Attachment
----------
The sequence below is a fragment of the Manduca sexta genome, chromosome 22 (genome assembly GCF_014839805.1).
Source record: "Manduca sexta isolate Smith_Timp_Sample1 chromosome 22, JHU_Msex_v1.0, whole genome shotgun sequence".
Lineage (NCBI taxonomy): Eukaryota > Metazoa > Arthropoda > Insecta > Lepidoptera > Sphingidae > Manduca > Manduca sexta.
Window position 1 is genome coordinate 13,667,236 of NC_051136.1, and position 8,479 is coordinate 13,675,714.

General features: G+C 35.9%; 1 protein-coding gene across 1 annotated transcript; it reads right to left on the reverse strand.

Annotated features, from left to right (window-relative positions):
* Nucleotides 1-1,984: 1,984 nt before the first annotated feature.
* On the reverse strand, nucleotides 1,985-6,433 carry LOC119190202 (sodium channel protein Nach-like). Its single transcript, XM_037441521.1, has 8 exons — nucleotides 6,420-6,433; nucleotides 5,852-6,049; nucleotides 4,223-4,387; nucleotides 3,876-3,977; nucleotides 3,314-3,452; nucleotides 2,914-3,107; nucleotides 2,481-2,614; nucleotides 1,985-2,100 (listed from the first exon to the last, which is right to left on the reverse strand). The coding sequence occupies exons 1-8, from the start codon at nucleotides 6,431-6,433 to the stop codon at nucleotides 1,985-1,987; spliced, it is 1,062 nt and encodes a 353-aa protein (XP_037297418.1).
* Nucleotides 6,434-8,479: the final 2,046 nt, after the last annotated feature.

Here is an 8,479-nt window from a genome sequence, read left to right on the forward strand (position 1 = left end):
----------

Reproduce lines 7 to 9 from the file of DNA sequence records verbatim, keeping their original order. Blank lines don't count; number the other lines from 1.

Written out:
* Nucleotides 1-1,984: 1,984 nt before the first annotated feature.
* On the reverse strand, nucleotides 1,985-6,433 carry LOC119190202 (sodium channel protein Nach-like). Its single transcript, XM_037441521.1, has 8 exons — nucleotides 6,420-6,433; nucleotides 5,852-6,049; nucleotides 4,223-4,387; nucleotides 3,876-3,977; nucleotides 3,314-3,452; nucleotides 2,914-3,107; nucleotides 2,481-2,614; nucleotides 1,985-2,100 (listed from the first exon to the last, which is right to left on the reverse strand). The coding sequence occupies exons 1-8, from the start codon at nucleotides 6,431-6,433 to the stop codon at nucleotides 1,985-1,987; spliced, it is 1,062 nt and encodes a 353-aa protein (XP_037297418.1).
* Nucleotides 6,434-8,479: the final 2,046 nt, after the last annotated feature.